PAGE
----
- The Washington Times - Wednesday, January 20, 2010

Top House Democrats on Tuesday pledged to pass a health care reform bill “soon,” regardless of the outcome of a Senate special election in Massachusetts that threatened to reverberate on Capitol Hill.

But with Republican Scott Brown’s win in Massachusetts, they’re down one vote in the Senate and could be down another vote in the House. Rep. Ahn “Joseph” Cao of Louisiana, the only Republican to vote for the bill in November, won’t support it again if the House’s strict abortion restrictions are not preserved, his spokeswoman said Tuesday.

“He would rather see some form of health reform done than not done,” said spokeswoman Princella Smith, “but he’s just not budging on the life issue.”

Health care negotiations continued on Capitol Hill on Tuesday with one eye on the Massachusetts race that left some Democrats nervous about how the contentious bill would affect their own re-election hopes.


House Speaker Nancy Pelosi said Democratic negotiators would continue discussions and would rally to send a health care reform bill to the president’s desk “regardless of what happens in Massachusetts.”

“In spite of all the activity that I know you’re aware of in Massachusetts and the rest, we’re still on course resolving the differences between the House and the Senate bill,” she told reporters. “We’re right on course. We will have a health care reform bill, and it will be soon.”

Mr. Brown’s win erased Senate Democrats’ 60-seat filibuster-proof majority, and Senate Majority Leader Harry Reid acknowledged that the result “changes the political math.”

Rep. Anthony Weiner, New York Democrat, who has been closely involved in the health care negotiations, said the fact that independent voters in Massachusetts were flocking to Mr. Brown should be a signal that voters don’t think the health care negotiations are being done right.

“We’ve got to recognize we’ve got an entirely different scenario tomorrow,” Mr. Weiner said, adding that Democrats were “struggling to do it with 60 votes in the Senate. I don’t see how with 59 it gets easier.”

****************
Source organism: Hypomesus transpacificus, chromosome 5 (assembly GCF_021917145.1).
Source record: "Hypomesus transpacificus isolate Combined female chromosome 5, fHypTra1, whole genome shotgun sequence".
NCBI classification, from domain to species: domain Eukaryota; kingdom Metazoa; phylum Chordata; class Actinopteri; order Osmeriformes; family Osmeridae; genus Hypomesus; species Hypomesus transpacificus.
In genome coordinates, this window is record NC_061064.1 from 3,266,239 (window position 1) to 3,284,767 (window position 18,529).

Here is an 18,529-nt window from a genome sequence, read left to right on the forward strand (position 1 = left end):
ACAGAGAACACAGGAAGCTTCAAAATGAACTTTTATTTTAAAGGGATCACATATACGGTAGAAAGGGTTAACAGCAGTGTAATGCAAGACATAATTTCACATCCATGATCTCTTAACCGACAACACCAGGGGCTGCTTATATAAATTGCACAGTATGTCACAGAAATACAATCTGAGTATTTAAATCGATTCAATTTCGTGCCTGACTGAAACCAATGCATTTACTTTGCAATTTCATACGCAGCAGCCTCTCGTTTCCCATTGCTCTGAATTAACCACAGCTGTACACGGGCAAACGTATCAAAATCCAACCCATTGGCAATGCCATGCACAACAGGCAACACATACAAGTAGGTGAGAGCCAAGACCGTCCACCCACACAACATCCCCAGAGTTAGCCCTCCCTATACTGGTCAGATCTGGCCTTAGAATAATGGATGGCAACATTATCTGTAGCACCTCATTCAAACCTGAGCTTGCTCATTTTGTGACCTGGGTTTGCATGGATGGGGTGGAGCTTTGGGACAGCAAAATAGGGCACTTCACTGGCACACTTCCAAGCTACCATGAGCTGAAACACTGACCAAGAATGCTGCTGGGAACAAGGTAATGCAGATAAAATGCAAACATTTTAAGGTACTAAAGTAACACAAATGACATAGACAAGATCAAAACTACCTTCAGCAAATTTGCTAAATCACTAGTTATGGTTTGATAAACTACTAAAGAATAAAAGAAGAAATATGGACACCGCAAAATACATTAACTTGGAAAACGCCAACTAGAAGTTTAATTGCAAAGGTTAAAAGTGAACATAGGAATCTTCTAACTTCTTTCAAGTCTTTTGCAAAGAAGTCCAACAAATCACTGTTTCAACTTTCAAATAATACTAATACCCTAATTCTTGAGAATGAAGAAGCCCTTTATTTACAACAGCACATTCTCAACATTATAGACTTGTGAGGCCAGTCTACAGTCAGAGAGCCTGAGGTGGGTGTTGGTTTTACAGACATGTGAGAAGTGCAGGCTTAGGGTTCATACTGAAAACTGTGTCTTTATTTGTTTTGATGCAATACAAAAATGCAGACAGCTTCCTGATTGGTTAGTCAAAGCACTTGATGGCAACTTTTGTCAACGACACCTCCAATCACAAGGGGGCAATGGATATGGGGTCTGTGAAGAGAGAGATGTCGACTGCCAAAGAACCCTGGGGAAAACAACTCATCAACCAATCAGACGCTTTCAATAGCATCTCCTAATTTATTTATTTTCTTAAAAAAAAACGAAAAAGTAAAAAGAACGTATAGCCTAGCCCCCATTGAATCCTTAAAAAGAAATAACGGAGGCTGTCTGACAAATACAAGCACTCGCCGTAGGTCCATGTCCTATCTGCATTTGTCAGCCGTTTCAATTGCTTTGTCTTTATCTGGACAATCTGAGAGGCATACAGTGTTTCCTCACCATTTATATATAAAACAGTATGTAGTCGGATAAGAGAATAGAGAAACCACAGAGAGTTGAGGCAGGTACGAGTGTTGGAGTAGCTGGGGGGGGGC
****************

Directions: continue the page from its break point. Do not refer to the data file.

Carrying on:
One scenario is for the House to simply pass the Senate’s bill without changes, eliminating the need for another Senate vote. But doing so wouldn’t sit well with House Democrats who want a chance to change the Senate’s legislation.

House Majority Leader Steny H. Hoyer of Maryland told reporters earlier Tuesday that, if Mr. Brown won, passing the Senate’s bill is “better than nothing.”

But House Republicans warned against parliamentary tricks to pass a health care measure in the face of clear and rising public opposition.

“It’s clear that jamming this government takeover of health care through Congress will set off a political firestorm,” said Michael Steel, a spokesman for House Minority Leader John A. Boehner, Ohio Republican. “The American people are screaming ‘Stop’ at the top of their lungs, and out-of-touch Democratic leaders ignore them at their peril.”

And at least one moderate Democrat, Sen. Jim Webb of Virginia, said Mr. Brown’s win should force the Democrats to declare a temporary halt in the drive to pass health care.

“I believe it would only be fair and prudent that we suspend further votes on health care legislation until Senator-elect Brown is seated,” Mr. Webb said in a statement.

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